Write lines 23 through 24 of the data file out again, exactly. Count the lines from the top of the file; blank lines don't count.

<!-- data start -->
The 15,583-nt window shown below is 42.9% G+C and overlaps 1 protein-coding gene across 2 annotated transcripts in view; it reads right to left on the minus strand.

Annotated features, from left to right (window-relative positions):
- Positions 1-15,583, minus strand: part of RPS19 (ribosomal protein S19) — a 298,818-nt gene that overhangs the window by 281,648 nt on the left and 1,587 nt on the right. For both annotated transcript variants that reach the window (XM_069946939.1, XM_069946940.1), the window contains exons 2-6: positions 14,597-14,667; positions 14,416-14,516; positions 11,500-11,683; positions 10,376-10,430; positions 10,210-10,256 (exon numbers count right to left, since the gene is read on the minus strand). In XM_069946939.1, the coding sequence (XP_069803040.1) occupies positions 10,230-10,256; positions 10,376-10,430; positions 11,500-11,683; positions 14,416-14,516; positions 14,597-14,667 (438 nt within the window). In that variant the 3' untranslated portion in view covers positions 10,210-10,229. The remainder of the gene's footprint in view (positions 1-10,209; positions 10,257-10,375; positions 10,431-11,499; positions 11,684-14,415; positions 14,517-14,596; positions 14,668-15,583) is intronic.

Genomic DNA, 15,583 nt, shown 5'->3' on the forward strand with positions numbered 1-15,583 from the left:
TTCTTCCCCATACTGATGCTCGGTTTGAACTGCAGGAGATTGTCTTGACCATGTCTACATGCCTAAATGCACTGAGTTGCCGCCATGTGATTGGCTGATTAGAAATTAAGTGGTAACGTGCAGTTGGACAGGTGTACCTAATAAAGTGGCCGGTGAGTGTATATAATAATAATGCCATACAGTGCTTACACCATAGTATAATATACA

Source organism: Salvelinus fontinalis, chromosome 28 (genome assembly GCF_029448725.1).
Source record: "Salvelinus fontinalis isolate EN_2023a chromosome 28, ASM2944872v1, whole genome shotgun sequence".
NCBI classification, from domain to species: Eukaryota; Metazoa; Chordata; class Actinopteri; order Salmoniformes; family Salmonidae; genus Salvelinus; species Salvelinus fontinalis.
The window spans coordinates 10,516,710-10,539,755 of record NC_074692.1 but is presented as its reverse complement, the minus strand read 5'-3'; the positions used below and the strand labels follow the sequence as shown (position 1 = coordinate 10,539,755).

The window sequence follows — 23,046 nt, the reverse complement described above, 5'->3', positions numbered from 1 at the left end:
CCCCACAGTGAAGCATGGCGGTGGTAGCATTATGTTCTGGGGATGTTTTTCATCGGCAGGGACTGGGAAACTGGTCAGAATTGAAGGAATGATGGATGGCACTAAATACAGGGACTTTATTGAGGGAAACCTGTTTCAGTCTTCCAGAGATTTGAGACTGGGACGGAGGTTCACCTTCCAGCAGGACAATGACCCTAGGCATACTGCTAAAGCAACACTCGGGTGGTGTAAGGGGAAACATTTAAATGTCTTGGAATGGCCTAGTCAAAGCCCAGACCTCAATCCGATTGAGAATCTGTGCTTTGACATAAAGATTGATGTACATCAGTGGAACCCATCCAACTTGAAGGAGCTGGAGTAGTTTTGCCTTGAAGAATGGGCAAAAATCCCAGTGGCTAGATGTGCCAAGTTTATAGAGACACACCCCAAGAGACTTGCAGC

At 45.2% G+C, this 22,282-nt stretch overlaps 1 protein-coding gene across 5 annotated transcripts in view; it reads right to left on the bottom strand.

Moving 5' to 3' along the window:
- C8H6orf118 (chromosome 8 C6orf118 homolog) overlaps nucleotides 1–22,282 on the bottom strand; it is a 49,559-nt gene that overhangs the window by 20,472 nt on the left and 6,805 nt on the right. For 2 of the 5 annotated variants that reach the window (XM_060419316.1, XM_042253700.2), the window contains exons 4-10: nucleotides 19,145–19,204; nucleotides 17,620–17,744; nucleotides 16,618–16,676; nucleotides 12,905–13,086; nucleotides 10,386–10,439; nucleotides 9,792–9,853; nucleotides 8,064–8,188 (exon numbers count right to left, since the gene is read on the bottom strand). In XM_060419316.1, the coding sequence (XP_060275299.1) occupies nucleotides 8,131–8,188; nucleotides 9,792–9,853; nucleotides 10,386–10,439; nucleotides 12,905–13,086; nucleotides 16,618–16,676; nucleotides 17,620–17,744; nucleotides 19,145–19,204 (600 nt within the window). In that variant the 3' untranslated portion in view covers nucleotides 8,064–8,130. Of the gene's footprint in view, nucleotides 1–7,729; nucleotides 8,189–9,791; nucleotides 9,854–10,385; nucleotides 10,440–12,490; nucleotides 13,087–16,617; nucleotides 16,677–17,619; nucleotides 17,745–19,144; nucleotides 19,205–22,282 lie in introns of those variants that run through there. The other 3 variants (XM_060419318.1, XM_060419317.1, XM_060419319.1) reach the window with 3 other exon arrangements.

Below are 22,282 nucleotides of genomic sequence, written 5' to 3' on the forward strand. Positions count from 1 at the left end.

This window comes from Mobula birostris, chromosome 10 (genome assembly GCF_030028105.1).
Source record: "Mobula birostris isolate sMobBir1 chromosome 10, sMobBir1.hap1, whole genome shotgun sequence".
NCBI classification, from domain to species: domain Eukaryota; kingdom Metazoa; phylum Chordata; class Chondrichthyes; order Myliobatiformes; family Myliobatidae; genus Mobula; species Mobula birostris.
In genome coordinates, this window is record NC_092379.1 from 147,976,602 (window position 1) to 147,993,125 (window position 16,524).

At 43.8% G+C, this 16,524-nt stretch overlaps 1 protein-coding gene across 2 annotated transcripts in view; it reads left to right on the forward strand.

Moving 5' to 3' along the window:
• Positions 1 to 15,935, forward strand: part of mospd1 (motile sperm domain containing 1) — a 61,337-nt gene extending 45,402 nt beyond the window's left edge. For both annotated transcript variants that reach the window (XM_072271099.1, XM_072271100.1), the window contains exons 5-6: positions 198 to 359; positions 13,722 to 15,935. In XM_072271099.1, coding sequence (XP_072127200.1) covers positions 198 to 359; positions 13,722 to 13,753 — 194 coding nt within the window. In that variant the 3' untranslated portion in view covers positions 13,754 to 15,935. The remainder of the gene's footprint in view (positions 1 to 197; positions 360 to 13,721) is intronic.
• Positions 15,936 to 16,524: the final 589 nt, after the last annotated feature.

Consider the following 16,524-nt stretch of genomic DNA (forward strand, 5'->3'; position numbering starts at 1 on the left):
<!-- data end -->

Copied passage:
• Positions 15,936 to 16,524: the final 589 nt, after the last annotated feature.

Consider the following 16,524-nt stretch of genomic DNA (forward strand, 5'->3'; position numbering starts at 1 on the left):